Neil has a very open-minded approach to his covers – allowing us pretty much free reign to explore ideas and to see what we come up with. Once we’d got some ideas that we liked we sent them through to Neil and between us we pretty quickly settled on a version of the final cover. From there it was just a case of refining the details.

Do you have pictures of earlier designs?

We actually got to the final cover quite quickly – there were a few other ideas that we tried (see below) but quite early on in the process I stumbled across the image of the diving boy taken by the very talented photographer Hengki Koentjoro, which I felt worked perfectly – dark and mysterious with a suggestion of travelling from one world to another.

Ocean_roughs_Page_1   Ocean_roughs_Page_2

Ocean_roughs_Page_3   Ocean_roughs_Page_4

From your experience, does the publisher have the final say regarding the design of the book, or does the designer have free reign?

It should be, and usually is, a very collaborative process. I work as part of a team of in house designers working for the publisher, so every cover we work on there’s a constant dialogue, sharing ideas between ourselves, the author, editor as well as the sales and marketing teams, so whilst ultimately the publisher and author have the final say, usually what we end up with is something that we’ve agreed on collectively.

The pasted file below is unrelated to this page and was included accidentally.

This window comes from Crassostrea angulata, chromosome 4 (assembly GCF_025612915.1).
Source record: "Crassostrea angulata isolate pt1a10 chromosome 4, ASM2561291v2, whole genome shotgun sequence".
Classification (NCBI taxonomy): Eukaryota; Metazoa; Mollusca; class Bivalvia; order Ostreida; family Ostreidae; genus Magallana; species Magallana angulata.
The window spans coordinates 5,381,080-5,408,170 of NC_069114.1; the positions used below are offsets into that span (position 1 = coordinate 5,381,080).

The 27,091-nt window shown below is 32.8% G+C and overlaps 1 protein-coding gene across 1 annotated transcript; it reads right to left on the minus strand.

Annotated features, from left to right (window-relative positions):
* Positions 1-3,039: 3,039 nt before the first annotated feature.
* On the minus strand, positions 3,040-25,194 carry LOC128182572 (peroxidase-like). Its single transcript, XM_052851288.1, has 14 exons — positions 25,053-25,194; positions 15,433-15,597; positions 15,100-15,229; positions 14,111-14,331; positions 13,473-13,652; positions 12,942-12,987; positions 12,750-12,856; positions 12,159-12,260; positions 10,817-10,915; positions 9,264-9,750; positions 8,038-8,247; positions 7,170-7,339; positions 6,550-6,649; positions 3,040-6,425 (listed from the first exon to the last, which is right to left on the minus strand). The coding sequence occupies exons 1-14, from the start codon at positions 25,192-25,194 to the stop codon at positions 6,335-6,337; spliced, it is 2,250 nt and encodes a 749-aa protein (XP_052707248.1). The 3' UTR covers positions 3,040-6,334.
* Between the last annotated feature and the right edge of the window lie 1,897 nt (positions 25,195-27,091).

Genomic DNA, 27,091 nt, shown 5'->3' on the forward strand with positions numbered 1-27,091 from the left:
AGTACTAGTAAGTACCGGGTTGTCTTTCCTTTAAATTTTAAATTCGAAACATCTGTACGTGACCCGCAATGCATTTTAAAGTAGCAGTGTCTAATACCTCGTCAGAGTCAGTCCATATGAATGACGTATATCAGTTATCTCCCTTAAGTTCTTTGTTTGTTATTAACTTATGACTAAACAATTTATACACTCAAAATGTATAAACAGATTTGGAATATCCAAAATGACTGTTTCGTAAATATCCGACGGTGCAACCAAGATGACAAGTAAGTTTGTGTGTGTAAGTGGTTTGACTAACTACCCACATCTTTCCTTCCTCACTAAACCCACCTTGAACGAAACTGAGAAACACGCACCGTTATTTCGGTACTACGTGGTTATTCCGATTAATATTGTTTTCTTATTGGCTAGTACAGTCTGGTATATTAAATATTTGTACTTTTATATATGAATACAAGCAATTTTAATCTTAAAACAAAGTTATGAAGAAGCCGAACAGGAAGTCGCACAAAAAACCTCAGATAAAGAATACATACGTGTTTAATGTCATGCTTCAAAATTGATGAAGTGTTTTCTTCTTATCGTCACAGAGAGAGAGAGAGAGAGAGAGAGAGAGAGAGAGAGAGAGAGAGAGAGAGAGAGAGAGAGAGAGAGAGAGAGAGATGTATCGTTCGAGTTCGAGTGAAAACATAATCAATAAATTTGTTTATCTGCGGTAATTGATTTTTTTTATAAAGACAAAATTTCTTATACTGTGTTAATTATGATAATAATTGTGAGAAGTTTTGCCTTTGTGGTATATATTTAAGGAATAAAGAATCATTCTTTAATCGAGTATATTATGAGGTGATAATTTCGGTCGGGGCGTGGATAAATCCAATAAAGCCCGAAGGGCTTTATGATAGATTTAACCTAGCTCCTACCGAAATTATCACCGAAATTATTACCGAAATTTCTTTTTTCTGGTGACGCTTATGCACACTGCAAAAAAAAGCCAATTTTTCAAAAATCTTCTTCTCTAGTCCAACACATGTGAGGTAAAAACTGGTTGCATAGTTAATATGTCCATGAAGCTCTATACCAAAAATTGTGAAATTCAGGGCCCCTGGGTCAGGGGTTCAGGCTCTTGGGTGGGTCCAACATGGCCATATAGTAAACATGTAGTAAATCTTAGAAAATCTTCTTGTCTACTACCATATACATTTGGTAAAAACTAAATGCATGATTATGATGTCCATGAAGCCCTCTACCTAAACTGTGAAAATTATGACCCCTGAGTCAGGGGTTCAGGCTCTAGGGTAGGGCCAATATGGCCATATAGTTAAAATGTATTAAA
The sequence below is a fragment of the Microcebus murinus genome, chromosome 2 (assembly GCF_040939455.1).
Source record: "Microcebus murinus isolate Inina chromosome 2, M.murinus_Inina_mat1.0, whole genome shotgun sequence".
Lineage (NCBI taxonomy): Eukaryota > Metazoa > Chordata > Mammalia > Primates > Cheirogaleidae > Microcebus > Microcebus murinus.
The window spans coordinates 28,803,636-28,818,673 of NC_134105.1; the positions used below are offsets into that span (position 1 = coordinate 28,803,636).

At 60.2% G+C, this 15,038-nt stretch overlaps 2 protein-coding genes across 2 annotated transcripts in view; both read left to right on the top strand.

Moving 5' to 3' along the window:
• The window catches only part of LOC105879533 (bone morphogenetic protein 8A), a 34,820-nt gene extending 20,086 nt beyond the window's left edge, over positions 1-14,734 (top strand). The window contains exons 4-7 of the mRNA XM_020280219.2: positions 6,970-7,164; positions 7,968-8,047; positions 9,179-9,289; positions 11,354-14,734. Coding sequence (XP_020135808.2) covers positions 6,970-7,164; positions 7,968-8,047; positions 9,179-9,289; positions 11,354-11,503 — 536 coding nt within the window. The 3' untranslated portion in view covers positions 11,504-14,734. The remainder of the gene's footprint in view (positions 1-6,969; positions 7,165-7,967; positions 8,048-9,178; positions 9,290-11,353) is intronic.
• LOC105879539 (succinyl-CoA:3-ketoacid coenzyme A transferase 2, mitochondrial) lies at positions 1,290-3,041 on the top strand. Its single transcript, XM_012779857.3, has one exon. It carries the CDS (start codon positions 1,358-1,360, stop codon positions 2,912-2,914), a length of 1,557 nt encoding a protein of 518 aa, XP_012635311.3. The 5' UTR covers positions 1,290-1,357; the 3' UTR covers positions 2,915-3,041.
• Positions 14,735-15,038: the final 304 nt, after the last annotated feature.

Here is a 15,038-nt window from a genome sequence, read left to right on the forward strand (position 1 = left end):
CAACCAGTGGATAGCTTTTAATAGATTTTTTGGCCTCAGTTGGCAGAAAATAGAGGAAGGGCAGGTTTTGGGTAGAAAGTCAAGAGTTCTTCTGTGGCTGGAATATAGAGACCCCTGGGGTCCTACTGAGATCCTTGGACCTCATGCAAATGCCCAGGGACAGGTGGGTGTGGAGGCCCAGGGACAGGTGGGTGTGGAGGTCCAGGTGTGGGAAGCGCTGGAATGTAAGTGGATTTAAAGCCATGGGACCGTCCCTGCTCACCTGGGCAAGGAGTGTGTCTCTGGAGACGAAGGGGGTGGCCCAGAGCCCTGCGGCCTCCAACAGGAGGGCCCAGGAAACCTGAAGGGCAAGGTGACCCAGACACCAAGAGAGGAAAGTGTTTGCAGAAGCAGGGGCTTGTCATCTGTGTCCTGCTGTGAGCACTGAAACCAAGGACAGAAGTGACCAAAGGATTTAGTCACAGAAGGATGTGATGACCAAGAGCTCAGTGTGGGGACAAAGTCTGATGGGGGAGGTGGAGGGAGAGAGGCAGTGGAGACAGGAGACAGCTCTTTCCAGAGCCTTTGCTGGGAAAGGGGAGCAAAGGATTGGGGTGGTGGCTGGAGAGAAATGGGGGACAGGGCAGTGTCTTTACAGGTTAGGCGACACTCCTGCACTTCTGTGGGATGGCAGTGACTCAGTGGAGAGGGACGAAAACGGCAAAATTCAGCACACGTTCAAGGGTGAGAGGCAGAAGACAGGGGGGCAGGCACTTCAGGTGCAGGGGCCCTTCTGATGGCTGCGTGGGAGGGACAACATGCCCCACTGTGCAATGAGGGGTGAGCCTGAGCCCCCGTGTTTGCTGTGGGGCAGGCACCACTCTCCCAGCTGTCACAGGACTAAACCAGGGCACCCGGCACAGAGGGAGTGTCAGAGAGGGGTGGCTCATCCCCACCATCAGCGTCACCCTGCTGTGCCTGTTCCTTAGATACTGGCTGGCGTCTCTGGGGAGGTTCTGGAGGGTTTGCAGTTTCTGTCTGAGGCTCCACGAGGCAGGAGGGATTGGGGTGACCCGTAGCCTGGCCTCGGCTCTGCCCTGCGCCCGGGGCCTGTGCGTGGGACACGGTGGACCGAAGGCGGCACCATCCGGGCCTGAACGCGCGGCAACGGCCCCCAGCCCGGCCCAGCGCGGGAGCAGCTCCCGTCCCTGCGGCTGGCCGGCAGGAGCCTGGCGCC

Was there anything particularly different or interesting about this book cover, interesting facts you’d like to share?

It was actually an unusually straightforward process in the end – the expectation, when working on covers for such high profile authors, is always that it’s going to take longer and be a more difficult process, but sometimes as in this case, an idea can stick surprisingly quickly. For me, though, this was a very special project to work on. Neil has always been one of my favourite authors, so having the opportunity to design a cover for his latest novel was, though daunting at first, a real privilege and an ambition fulfilled.

Finally, what are some of your favourite book covers, whether they’re recent or not?

That’s a tough one! So many great covers, that I like for so many different reasons.

I love covers by Alvin Lustig and Paul Rand’s classic American designs for books like Kafka’s Amerika and Nicholas Monseratt’s Leave Cancelled (respectively) – such clean and simple designs that feel as fresh now as when they were first published in the 1940s. In the same tradition, though much more recent, Jon Gray’s cover for Jonathan Safran Foer’s Extremely Loud and Incredibly Close is also one of my favourites.


Thank you Patrick for your time!

If you want to know more about Patrick’s work, you can follow him on Twitter! I hope you liked this interview, and here are some other examples of his book cover design.